Population theories - Malthus and Boserup
Published on: Mar 4, 2016
Transcripts - Population theories - Malthus and Boserup
Malthus, Boserup and the Club of Rome
1766-1834. Born near Guildford!
Wrote ‘An essay in the First Principle of
population’ first published in 1798
Debatable whether the principles of
Malthus two hundred years ago (that were
very revolutionary and controversial) have
any relevance to the modern world.
The world population in 1798 was at nine
million people. We have now passed the
six billion mark.
¤ Food is necessary for human existence
¤ Human population tends to grow faster than the
power in the earth to produce subsistence
¤ The effects of these two unequal powers must
be kept equal
¤ Since humans tend not to limit their population
size voluntarily - “preventive checks” in Malthus’
The Core Principles of Malthus:
Malthus recognised that population if unchecked,
grows at a geometric rate:
1 2 4 8 16 32
However, food only increases at an arithmetic rate,
as land is finite.
1 2 3 4 5 6
and therefore he said….
Malthus suggested that once this ceiling
(catastrophe) had been reached, further growth
in population would be prevented by negative
and positive checks. He saw the checks as a
natural method of population control. They can
be split up into 3 groups….
Negative Checks were used to limit the population
growth. It included abstinence/ postponement of
marriage which lowered the fertility rate.
Malthus favoured moral restraint (including late
marriage and sexual abstinence) as a check on
population growth. However, it is worth noting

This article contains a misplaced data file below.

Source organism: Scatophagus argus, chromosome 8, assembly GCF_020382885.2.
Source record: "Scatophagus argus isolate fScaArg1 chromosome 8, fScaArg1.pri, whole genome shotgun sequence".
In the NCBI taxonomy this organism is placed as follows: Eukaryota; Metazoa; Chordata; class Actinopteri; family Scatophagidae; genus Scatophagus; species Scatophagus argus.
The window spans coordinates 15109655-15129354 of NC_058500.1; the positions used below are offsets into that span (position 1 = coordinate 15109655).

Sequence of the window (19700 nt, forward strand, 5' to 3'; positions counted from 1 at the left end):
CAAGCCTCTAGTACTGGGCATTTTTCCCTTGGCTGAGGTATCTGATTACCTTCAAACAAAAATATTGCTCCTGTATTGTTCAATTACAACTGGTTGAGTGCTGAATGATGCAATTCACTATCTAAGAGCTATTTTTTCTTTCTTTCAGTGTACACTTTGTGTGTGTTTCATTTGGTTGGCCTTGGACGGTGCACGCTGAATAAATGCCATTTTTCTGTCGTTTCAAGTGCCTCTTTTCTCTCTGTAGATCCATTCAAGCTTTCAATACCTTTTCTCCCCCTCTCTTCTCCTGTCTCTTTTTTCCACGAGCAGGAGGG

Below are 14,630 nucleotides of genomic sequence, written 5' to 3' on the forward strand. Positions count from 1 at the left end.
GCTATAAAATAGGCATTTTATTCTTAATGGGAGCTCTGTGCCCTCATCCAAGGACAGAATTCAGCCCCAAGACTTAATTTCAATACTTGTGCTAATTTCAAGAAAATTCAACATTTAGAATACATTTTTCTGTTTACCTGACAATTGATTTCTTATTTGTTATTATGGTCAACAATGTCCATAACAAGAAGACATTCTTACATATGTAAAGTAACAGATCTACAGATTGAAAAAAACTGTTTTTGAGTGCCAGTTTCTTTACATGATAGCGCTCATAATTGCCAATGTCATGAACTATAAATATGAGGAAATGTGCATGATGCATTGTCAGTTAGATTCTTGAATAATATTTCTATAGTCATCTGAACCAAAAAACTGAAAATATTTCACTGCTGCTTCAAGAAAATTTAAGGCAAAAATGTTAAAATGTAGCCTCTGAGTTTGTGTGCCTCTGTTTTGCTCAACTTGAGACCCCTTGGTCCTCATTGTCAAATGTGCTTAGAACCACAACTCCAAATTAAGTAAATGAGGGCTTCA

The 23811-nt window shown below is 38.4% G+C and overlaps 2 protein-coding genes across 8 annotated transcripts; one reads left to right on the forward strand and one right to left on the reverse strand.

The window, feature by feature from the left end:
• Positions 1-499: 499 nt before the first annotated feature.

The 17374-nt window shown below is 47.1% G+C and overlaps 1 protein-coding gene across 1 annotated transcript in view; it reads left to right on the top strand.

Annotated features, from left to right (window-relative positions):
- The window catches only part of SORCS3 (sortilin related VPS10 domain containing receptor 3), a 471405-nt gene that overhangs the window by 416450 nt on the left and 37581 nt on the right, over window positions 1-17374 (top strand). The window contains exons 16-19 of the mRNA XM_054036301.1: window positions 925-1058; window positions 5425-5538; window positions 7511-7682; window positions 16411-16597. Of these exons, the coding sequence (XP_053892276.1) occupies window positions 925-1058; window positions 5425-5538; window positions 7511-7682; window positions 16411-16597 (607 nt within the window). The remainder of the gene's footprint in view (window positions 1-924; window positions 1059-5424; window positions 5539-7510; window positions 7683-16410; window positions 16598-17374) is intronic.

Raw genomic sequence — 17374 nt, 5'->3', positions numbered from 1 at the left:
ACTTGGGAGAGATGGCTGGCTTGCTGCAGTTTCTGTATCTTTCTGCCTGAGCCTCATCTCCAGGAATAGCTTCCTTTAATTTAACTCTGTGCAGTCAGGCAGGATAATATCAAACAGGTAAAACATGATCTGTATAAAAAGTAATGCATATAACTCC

that Malthus proposed this only for the working
and poor classes!
Negative checks (decreased birth
Positive Checks were ways to reduce population
size by events such as famine, disease, war -
increasing the mortality rate and reducing life
Positive checks (increased death
'J' Curve - Population Crash Model
There has been a population explosion
Africa – repeated famines, wars, food crisis,
environmental degradation, soil erosion, crop
failure and disastrous floods – so was he right?
Was Malthus right?
Technological improvements which he could not
The increased amount of cropland due to irrigation
Reduced population growth as countries move
through the DTM
Group of industrialists, scientists, economists and
statesmen from 10 countries
Published ‘The Limits to Growth’ in 1972
The Club of Rome
If present growth trends in world population
continue and if associated industrialisation,
pollution, food production and resource
depletion continue unchanged, the limits to
growth on this planet will be reached sometime
in the next 100 years.
The most probably result will be sudden and
uncontrollable decline in both population and
The Club of Rome – basic
Don’t panic yet!
Doesn’t take human dimension sufficiently into
Human race is adaptable and innovative
Human responses have changed – e.g.
alternative sources of fuel (to replace fossil
fuels), HYVs seeds to prevent starvation in parts
Is the Club of Rome right?
Boserup believed tat people have the resources
of knowledge and technology to increase food
Opposite to Malthus – she suggested that
population growth has enabled agricultural
development to occur
Assumes people knew of the techniques
required by more intensive systems and used
them when the population grew.
Esther Boserup 1965
Demographic pressure (population density)
promotes innovation and higher productivity in use
of land (irrigation, weeding, crop intensification,
better seeds) and labour (tools, better techniques).
Boserup argued that the changes in technology
allow for improved crop strains and increased
Was she right?
Boserup admits overpopulation can lead to
unsuitable farming practices which may degrade
e.g. population pressure as one of the reasons
for desertification in the Sahal region (so fragile
environments at risk)
Boserup’s theory based on assumption of
‘closed’ society -not the case in reality